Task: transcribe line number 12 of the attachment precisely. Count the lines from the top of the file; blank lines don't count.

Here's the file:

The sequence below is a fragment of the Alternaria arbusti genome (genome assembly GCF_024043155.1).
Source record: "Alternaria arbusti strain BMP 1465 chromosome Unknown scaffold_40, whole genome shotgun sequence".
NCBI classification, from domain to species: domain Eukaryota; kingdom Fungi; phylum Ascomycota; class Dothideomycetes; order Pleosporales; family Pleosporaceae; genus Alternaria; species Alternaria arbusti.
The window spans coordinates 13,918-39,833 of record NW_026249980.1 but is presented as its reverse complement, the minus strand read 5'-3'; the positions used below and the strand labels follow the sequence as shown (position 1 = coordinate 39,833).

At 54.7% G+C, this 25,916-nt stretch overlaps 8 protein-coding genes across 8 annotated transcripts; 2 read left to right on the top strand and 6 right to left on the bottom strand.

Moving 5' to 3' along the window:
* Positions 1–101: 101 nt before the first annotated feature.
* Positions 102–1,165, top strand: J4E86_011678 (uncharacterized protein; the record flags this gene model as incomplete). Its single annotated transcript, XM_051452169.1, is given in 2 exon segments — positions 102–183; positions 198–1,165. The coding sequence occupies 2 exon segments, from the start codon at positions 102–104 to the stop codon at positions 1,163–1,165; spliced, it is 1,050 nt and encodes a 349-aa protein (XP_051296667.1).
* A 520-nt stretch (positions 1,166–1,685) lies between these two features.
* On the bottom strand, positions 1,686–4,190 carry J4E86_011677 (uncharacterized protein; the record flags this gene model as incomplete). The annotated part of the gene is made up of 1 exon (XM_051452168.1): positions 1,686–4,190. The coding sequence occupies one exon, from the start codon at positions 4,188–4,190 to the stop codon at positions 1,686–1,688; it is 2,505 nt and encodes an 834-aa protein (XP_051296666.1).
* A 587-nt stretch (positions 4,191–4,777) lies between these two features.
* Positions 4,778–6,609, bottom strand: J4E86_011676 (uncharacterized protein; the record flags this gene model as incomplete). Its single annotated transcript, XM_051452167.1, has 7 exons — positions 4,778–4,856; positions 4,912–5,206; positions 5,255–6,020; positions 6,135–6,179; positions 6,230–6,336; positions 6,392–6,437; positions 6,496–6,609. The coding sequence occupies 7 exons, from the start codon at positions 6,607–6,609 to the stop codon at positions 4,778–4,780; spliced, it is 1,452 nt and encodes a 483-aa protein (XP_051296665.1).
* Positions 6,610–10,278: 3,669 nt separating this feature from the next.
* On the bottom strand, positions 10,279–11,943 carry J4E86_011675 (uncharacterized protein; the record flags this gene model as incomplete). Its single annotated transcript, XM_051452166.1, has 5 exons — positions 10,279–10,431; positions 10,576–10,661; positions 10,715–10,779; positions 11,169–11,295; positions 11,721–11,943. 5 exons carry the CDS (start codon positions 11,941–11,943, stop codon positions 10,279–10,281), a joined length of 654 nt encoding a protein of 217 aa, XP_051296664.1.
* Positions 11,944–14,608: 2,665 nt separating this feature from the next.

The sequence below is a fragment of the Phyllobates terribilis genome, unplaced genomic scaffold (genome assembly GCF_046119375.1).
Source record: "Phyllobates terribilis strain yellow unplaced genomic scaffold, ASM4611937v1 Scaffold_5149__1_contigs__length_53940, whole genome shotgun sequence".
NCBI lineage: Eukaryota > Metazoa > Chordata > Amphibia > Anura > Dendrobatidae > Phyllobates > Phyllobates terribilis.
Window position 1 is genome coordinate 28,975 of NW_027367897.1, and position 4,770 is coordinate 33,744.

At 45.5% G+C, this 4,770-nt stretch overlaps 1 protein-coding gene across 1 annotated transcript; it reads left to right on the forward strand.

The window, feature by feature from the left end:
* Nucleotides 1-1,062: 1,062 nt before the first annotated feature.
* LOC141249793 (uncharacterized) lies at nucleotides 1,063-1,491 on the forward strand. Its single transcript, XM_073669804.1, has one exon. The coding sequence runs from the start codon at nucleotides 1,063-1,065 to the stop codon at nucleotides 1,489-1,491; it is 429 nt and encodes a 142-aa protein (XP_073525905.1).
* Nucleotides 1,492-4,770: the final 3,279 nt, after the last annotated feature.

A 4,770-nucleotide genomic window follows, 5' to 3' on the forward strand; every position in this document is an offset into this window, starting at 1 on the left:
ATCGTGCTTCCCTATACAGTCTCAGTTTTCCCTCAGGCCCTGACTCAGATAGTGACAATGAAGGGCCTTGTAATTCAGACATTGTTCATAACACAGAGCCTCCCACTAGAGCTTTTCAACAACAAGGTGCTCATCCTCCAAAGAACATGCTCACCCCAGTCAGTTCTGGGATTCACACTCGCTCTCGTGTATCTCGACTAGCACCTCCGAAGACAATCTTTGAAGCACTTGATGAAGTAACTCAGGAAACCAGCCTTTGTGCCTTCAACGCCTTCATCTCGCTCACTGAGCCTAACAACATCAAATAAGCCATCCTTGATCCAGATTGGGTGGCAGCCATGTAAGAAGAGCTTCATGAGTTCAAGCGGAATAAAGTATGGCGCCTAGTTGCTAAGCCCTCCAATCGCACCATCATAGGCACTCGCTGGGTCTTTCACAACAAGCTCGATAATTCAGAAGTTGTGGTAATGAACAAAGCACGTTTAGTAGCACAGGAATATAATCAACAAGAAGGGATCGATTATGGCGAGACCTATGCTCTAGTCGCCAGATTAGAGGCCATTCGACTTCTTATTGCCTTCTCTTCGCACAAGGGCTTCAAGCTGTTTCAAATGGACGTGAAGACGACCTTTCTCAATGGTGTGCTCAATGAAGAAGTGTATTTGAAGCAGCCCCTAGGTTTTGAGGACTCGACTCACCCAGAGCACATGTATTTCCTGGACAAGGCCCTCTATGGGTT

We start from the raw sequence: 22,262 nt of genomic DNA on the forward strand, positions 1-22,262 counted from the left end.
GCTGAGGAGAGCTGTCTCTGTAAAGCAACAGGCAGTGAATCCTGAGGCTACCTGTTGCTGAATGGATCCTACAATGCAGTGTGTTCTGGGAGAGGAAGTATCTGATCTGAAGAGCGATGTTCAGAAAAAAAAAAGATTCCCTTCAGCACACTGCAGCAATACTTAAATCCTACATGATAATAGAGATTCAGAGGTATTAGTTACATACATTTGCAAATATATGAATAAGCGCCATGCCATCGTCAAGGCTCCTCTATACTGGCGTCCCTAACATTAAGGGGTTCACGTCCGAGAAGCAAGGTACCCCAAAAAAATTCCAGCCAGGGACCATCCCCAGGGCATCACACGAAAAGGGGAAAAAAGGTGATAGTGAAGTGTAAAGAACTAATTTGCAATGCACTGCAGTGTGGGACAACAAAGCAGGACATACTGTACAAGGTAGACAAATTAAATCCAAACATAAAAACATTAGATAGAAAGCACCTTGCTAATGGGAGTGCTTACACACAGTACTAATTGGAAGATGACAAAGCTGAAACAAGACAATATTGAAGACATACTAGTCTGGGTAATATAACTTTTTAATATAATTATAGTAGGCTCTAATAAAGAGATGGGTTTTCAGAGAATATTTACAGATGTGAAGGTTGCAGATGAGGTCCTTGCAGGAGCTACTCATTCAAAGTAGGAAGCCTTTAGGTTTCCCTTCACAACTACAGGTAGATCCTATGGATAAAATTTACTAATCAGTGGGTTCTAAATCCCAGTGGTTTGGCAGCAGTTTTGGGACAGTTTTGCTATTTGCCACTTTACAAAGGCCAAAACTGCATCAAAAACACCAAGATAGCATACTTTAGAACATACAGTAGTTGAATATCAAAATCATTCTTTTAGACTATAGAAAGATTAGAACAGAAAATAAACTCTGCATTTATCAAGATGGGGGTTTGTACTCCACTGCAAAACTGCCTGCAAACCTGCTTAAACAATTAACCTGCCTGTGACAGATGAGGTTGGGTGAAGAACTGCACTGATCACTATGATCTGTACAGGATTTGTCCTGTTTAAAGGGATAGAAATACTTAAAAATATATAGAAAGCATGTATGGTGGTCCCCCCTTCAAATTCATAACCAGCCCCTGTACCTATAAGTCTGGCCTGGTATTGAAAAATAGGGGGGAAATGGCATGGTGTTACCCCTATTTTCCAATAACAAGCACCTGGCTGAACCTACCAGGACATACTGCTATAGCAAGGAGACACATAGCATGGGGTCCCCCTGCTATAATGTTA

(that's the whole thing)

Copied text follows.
* Positions 4,778–6,609, bottom strand: J4E86_011676 (uncharacterized protein; the record flags this gene model as incomplete). Its single annotated transcript, XM_051452167.1, has 7 exons — positions 4,778–4,856; positions 4,912–5,206; positions 5,255–6,020; positions 6,135–6,179; positions 6,230–6,336; positions 6,392–6,437; positions 6,496–6,609. The coding sequence occupies 7 exons, from the start codon at positions 6,607–6,609 to the stop codon at positions 4,778–4,780; spliced, it is 1,452 nt and encodes a 483-aa protein (XP_051296665.1).